Public good number one is economic security. We’re trying to build systems here which have a lot of longevity. We want to be in a position where it’s extremely difficult even for the most powerful nation-states out there to attack Ethereum.

And then there’s this second really important public good for blockchains which is called economic bandwidth, and that’s the ability to be used as collateral within DeFi. Ether is especially valuable as collateral money because it’s the only so-called pristine collateral. Pristine means that there’s no contract risk. There’s no governance risk. There’s no oracle risk. It’s the one risk free asset. 

Blockworks: It sounds like you’re saying the idea of ultrasound money is a means to these larger ends that you described.

Drake: Exactly. It’s a Trojan Horse, but ultimately the value is utilitarian through economic security and economic bandwidth. 

Blockworks: Ethereum’s validator queue has been in the hundreds of people waiting to stake ether (ETH), and that’s down from tens of thousands over the summer and even into September. What do you make of this? 

Drake: The churn, which is basically the amount of validators that can be processed by the queue, is proportional to the amount of staked ETH. As the amount of staked ETH grows, the churn grows and it becomes easier and easier to clear the queue. And so in that sense, looking at the queue is kind of a totally irrelevant game. The fact that the queue is very low just means that ether is very efficient at processing deposits.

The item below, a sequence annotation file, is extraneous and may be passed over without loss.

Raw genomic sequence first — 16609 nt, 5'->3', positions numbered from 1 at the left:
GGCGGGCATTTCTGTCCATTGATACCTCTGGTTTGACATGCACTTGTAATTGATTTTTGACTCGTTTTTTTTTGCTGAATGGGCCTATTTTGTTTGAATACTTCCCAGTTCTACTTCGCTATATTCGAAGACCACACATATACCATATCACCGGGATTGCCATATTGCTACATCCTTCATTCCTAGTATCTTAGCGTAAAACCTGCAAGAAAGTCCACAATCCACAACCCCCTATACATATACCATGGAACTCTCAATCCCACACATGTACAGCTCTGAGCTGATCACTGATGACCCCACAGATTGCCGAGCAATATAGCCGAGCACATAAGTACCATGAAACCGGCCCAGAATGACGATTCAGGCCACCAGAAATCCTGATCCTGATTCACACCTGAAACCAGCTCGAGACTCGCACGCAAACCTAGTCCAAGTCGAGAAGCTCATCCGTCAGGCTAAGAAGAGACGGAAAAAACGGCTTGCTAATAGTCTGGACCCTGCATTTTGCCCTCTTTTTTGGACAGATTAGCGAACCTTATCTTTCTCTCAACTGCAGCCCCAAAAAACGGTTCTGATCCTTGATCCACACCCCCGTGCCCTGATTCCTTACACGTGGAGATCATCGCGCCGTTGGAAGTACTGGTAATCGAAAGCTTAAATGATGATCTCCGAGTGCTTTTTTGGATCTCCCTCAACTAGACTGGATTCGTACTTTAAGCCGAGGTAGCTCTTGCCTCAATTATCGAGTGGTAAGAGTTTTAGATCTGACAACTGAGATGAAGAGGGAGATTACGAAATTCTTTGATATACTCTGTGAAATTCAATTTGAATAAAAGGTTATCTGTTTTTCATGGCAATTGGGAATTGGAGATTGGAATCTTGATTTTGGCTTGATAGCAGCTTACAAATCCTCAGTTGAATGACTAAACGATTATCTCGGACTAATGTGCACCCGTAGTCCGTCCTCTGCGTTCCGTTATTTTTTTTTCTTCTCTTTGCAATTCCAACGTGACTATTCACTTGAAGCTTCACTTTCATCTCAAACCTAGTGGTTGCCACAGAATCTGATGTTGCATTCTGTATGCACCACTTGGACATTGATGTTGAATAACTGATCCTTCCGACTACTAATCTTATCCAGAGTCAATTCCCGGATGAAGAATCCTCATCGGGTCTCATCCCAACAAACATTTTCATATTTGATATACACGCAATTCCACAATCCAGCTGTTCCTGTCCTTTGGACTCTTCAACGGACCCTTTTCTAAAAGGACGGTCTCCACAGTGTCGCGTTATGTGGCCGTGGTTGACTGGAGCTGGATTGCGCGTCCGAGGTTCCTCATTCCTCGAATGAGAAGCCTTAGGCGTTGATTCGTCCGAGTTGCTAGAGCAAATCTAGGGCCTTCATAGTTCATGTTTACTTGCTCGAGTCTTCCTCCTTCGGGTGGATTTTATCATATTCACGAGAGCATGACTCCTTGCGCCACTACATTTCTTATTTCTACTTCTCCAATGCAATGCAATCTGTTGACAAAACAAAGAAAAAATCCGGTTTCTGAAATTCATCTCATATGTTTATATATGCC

The better metric is what’s called deposits. Every single day on average, there’s 40,000 ETH coming in, which is a huge amount of money. 

Blockworks: How concerned are you about staking yields being down? 

Drake: I mean in a way, the lower the better, right? Because it means that we’re not spending as much to secure Ethereum. Ethereum is already extremely secure.

The security ratio is the value secured by Ethereum, which is all the ETH, all the NFTs, all the ERC-20s divided by the value securing Ethereum, and it’s 7.5, which is extremely healthy. If we were to have more staked ETH, this ratio would keep on going down. But there’s no real need for that. And so having more staked ETH in the way is wastefully paying for security. 

Blockworks: Post-Merge, there was a lot of excitement about Ethereum. In 2023, ether’s price has gone up, but especially compared to bitcoin, not as much as some had predicted. Why is that?

Read more: The flippening: Will ether flip bitcoin in the next year?

Drake: What tends to happen, generally speaking, is that during bear markets, dominance of bitcoin goes up, and then during bull markets, it drops down precipitously and then it reaches a new low, so this is all standard behavior.

What I’ll say is that bitcoin dominance hasn’t grown as much as what would have been expected in the bear market. So I think expectations were unreasonable thinking that during a bear market, ether will outperform [bitcoin].

This is all speculation, but my guess is that there will be a flippening in the next bull run. 

Interview responses were edited for brevity and clarity.